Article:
(A) Expression profiles of 560 miRs in six clusters. (B) Example fit of miR model for the gene Rab8a, replicate 1. First panel: expression of the assigned miRs of a single cluster. Colored lines are individual smoothing spline fits. Second panel: Cytoplasmic RNA expression and the effective RNA concentration available for translation (see Methods). Solid lines represent smoothing splines. Third/fourth panel: cytoplasmic RNA and miR model fits. (C) Distribution of inferred α for genes that benefit from miR model. (D) R2 distribution of the miR model and the next best model (either naive, total RNA, cytoplasmic RNA or ci). Only genes that benefit from the miR model are shown. Some genes with extremely low R2 values are set to the minimum value of the plot for clarity. The corresponding Pearson’s r distribution is shown in S2F Fig.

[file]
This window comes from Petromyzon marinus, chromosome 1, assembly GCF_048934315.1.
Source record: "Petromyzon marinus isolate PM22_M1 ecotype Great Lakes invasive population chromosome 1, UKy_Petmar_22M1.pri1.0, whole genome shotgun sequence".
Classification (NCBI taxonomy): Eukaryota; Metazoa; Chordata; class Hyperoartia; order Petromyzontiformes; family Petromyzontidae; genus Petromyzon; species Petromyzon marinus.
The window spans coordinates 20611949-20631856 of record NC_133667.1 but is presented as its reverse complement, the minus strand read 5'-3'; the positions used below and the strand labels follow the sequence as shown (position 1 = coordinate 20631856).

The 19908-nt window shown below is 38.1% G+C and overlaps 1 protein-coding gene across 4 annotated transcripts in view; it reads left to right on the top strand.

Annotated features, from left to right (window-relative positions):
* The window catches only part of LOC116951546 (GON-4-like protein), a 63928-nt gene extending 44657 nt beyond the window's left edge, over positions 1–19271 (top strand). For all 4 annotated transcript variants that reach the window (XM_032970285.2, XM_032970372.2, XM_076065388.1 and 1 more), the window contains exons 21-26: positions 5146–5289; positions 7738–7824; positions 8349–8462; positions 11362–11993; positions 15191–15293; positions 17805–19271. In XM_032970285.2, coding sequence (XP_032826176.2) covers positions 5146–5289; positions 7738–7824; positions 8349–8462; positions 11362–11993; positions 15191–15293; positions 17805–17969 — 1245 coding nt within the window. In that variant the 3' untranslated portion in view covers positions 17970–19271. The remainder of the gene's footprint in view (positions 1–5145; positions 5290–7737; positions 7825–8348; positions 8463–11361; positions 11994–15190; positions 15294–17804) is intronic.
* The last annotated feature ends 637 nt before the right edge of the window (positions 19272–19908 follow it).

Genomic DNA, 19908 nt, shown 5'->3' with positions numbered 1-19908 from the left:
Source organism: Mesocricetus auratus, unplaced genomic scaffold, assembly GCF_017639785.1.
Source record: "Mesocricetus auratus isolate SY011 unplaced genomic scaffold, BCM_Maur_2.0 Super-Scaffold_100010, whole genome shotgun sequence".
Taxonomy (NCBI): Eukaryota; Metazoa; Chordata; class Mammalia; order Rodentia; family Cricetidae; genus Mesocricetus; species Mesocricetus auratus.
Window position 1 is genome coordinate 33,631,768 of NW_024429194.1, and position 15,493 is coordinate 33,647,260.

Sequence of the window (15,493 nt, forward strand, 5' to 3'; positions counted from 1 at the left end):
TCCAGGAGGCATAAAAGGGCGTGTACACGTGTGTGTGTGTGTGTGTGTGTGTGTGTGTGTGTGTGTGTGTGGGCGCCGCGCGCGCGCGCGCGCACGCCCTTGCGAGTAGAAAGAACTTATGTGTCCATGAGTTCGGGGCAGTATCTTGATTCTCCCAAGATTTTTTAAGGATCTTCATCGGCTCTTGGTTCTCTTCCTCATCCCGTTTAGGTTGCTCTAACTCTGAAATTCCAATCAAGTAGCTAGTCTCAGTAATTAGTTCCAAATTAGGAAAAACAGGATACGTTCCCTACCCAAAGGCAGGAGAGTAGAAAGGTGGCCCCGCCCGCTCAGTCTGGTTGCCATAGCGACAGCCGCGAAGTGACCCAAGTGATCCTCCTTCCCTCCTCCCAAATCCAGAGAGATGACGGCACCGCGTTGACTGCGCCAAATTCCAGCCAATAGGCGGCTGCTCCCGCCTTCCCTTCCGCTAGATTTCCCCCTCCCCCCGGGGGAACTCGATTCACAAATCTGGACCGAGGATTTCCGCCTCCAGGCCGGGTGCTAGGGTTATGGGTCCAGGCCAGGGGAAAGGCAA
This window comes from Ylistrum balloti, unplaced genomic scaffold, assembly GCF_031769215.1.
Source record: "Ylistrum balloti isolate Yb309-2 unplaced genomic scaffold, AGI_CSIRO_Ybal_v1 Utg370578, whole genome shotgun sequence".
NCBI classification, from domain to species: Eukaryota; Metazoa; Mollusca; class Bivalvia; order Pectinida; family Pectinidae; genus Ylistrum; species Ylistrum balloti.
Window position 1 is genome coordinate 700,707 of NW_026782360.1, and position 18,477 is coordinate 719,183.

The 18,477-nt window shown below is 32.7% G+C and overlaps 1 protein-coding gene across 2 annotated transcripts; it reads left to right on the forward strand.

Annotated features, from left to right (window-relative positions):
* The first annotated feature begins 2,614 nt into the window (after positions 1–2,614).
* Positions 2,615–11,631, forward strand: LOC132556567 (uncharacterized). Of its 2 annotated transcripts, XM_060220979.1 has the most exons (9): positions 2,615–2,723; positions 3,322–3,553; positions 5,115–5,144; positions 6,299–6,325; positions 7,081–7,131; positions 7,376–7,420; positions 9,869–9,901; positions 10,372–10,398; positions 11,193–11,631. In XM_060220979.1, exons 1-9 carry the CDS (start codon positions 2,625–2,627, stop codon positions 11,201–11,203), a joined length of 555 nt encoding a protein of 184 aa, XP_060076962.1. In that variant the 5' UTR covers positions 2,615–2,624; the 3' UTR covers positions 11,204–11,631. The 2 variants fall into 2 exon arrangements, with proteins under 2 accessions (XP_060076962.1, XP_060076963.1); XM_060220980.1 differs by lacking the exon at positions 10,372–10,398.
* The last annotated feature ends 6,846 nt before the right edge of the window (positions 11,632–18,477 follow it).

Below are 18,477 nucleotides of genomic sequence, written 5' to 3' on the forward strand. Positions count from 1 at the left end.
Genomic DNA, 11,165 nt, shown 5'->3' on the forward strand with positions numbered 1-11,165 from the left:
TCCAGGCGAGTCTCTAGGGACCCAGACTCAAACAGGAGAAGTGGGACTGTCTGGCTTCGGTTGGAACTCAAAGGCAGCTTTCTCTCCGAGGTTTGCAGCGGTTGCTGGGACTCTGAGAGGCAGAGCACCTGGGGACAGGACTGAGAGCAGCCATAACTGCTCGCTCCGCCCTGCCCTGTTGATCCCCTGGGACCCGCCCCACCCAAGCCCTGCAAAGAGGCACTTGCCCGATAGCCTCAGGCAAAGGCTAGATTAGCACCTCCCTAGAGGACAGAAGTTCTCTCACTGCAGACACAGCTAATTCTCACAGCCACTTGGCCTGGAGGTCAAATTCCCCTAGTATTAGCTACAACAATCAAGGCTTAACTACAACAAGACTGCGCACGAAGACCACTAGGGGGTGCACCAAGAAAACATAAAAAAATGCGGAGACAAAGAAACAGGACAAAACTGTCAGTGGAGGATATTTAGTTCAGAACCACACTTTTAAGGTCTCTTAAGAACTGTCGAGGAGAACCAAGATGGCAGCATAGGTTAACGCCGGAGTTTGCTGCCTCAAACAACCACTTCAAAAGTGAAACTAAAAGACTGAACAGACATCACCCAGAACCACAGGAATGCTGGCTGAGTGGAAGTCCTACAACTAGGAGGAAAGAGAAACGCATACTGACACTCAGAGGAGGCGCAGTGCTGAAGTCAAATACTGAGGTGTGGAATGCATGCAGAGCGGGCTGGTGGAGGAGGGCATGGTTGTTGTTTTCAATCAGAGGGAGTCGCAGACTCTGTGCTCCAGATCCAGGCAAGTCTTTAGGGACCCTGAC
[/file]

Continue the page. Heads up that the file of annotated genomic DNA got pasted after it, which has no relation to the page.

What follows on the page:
The best dynamical model explains 45% of total protein variance